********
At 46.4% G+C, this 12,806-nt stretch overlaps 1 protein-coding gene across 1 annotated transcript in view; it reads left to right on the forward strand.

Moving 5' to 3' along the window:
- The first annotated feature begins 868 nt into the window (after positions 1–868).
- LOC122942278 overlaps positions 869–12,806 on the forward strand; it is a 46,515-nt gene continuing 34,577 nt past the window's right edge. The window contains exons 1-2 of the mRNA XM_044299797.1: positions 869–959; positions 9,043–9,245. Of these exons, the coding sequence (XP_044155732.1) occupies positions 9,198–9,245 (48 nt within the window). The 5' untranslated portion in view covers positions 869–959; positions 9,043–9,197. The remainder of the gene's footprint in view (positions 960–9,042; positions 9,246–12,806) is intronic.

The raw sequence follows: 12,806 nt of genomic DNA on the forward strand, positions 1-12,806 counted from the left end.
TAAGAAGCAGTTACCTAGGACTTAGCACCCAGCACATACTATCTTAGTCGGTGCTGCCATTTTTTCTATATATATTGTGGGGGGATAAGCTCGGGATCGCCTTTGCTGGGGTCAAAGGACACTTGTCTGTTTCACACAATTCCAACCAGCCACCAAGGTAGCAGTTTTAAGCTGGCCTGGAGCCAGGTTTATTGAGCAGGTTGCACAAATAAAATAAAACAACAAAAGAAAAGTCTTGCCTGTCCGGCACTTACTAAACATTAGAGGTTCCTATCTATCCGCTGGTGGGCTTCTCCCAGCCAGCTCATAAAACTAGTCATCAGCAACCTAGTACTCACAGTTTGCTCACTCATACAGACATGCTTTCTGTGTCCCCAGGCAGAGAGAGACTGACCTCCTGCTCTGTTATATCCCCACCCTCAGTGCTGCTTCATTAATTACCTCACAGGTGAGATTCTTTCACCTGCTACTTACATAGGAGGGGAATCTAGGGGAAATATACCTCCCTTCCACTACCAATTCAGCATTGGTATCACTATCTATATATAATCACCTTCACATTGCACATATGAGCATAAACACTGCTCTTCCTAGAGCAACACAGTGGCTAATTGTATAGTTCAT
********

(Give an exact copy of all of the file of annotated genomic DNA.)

At 46.4% G+C, this 12,806-nt stretch overlaps 1 protein-coding gene across 1 annotated transcript in view; it reads left to right on the forward strand.

Moving 5' to 3' along the window:
- The first annotated feature begins 868 nt into the window (after positions 1–868).
- LOC122942278 overlaps positions 869–12,806 on the forward strand; it is a 46,515-nt gene continuing 34,577 nt past the window's right edge. The window contains exons 1-2 of the mRNA XM_044299797.1: positions 869–959; positions 9,043–9,245. Of these exons, the coding sequence (XP_044155732.1) occupies positions 9,198–9,245 (48 nt within the window). The 5' untranslated portion in view covers positions 869–959; positions 9,043–9,197. The remainder of the gene's footprint in view (positions 960–9,042; positions 9,246–12,806) is intronic.

The raw sequence follows: 12,806 nt of genomic DNA on the forward strand, positions 1-12,806 counted from the left end.
TAAGAAGCAGTTACCTAGGACTTAGCACCCAGCACATACTATCTTAGTCGGTGCTGCCATTTTTTCTATATATATTGTGGGGGGATAAGCTCGGGATCGCCTTTGCTGGGGTCAAAGGACACTTGTCTGTTTCACACAATTCCAACCAGCCACCAAGGTAGCAGTTTTAAGCTGGCCTGGAGCCAGGTTTATTGAGCAGGTTGCACAAATAAAATAAAACAACAAAAGAAAAGTCTTGCCTGTCCGGCACTTACTAAACATTAGAGGTTCCTATCTATCCGCTGGTGGGCTTCTCCCAGCCAGCTCATAAAACTAGTCATCAGCAACCTAGTACTCACAGTTTGCTCACTCATACAGACATGCTTTCTGTGTCCCCAGGCAGAGAGAGACTGACCTCCTGCTCTGTTATATCCCCACCCTCAGTGCTGCTTCATTAATTACCTCACAGGTGAGATTCTTTCACCTGCTACTTACATAGGAGGGGAATCTAGGGGAAATATACCTCCCTTCCACTACCAATTCAGCATTGGTATCACTATCTATATATAATCACCTTCACATTGCACATATGAGCATAAACACTGCTCTTCCTAGAGCAACACAGTGGCTAATTGTATAGTTCAT